Whiteboard Goals and Plan B Realities
You start out with enthusiasm toward a goal, but circumstances stand up and shout, “Not now, you’ll have to wait!” The best of ideas can be overruled, criticized, or overlooked. The immediate letdown drains the passion you began with and quitting looms heavily as an option. It’s a familiar feeling we have all experienced, and one that leaves a mark.
Like most of the world, I greeted the New Year with the thought, “I have got to get organized!” With a great deal of introspection, I sat down to create my goals. I own several computers, two iPads, and a couple of smart phones, but when it comes to focusing in on what I really want to accomplish, I go back to the old school whiteboard. I made my columns, used bright green for a subliminal reminder to “go” and stationed the board in a central location where I would have to face its accountability daily.
I was feeling good about my progress a week later and ready to put some of those coveted check marks next to the written steps. Marker in hand, my face fell when I saw that someone had wiped the board clean, accidentally of course, and left only a vacant, lifeless space. “O.K. On to Plan B,” I said aloud to the empty room. This, I am an expert in. (As proof, I offer the search on my 6-year old computer that turned up almost 100 documents or messages with the same phrase, including one that is titled “Final Briefing”.)
Adapted from Jay’s book, Above and Beyond, here are Ten Steps to a Successful Plan B:
- Don’t quit. No matter the challenge, make the decision to persevere, even if it means modifications to the goal.
- Cultivate the attitude of gratitude. In other words, “count your blessings.” This alone could be enough fuel to keep the engine running.
- Examine the work you’ve already done. You may just be closer to the finish line or at least the completion of a vital step than you realized.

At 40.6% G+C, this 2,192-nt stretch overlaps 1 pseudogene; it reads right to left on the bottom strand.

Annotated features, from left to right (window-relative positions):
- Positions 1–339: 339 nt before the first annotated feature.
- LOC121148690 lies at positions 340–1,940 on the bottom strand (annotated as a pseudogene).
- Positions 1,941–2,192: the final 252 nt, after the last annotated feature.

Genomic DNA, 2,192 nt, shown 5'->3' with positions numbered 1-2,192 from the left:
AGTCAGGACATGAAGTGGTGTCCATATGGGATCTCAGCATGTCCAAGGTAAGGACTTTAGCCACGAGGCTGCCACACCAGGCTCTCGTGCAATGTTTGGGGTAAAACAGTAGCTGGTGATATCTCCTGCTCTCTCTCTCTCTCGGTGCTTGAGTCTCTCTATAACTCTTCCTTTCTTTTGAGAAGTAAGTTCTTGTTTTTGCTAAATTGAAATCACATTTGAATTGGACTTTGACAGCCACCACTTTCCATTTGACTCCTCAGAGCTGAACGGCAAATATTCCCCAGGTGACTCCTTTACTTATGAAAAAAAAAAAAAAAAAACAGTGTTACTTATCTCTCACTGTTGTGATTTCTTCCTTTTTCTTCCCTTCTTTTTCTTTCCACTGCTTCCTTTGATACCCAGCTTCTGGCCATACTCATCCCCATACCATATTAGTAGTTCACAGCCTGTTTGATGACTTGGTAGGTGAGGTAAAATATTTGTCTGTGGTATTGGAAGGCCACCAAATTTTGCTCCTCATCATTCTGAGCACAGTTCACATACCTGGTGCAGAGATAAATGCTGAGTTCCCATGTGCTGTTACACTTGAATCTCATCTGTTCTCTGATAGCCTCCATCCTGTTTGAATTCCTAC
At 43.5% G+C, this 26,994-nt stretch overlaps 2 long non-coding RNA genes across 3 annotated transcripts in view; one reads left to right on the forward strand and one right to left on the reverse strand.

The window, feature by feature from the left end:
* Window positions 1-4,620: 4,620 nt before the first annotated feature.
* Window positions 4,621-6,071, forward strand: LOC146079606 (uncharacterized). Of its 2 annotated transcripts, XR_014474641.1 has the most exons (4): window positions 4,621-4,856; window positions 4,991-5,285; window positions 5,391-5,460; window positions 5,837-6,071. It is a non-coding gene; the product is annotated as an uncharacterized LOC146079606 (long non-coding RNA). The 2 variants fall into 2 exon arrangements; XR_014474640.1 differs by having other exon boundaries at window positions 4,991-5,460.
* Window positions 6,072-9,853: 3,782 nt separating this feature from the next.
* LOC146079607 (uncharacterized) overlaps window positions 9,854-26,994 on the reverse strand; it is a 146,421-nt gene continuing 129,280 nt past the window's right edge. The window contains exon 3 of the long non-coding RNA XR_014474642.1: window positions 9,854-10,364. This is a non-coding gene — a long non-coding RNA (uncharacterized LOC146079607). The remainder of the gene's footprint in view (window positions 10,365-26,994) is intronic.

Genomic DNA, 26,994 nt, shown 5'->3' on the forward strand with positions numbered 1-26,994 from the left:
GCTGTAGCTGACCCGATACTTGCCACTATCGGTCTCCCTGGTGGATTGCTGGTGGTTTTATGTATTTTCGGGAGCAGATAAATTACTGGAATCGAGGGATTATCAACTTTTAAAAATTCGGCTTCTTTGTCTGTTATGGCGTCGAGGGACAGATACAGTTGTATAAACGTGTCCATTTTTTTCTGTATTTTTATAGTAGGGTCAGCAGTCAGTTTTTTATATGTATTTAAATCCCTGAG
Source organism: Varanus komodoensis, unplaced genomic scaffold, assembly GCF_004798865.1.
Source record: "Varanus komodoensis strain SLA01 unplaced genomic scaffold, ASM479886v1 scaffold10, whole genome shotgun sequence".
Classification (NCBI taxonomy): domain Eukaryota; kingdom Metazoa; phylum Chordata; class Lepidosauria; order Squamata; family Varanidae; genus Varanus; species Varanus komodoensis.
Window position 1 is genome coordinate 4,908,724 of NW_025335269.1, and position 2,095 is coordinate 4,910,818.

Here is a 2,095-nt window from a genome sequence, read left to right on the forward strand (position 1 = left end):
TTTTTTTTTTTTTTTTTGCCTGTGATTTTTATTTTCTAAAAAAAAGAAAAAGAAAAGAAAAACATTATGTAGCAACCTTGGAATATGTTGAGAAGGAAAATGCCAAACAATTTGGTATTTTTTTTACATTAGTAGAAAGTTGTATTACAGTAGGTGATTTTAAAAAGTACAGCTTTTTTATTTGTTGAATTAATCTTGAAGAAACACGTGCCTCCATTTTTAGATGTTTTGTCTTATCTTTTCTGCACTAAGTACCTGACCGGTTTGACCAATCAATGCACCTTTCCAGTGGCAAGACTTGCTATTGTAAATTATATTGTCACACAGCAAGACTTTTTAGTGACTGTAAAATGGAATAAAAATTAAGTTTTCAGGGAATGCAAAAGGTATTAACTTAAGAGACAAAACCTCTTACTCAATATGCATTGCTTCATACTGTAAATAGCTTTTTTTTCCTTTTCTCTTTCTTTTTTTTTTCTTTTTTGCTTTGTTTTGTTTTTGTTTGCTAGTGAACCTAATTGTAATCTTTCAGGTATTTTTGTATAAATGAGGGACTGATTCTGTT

- Turn weaknesses into strength by realizing that extra struggle means extra reward.
- Accept responsibility for mistakes; ask forgiveness; move on.
- Redirect your thinking. If a challenge seems too big, then think about a way around it. Look for options.
- Find one thing you can do to move forward; anything, no matter how small.
- Put time limits on your moods. Literally, set the timer.
- Seek godly, wise counsel, and I can’t emphasize the “godly, wise” part enough.
10. Last of all, examine your priorities. Wrong motive? Not believing in the goal enough to make it important? Too focused on the end game and not on what the Lord is doing today through the challenges? This may be the most valuable step for in it your “why” is clarified and the Holy Spirit is able to fill you with His power and purpose.
He went on a little farther and bowed with his face to the ground, praying, “My Father! If it is possible, let this cup of suffering be taken away from me. Yet I want your will to be done, not mine.” Matthew 26:39 NLT
Plan B is the best time to “go a little farther” by planning new goals and dreaming fresh dreams. Yes! In the midst of failure or pause, go ahead and believe that God has a definite plan for you, right now. Then, see yourself in it.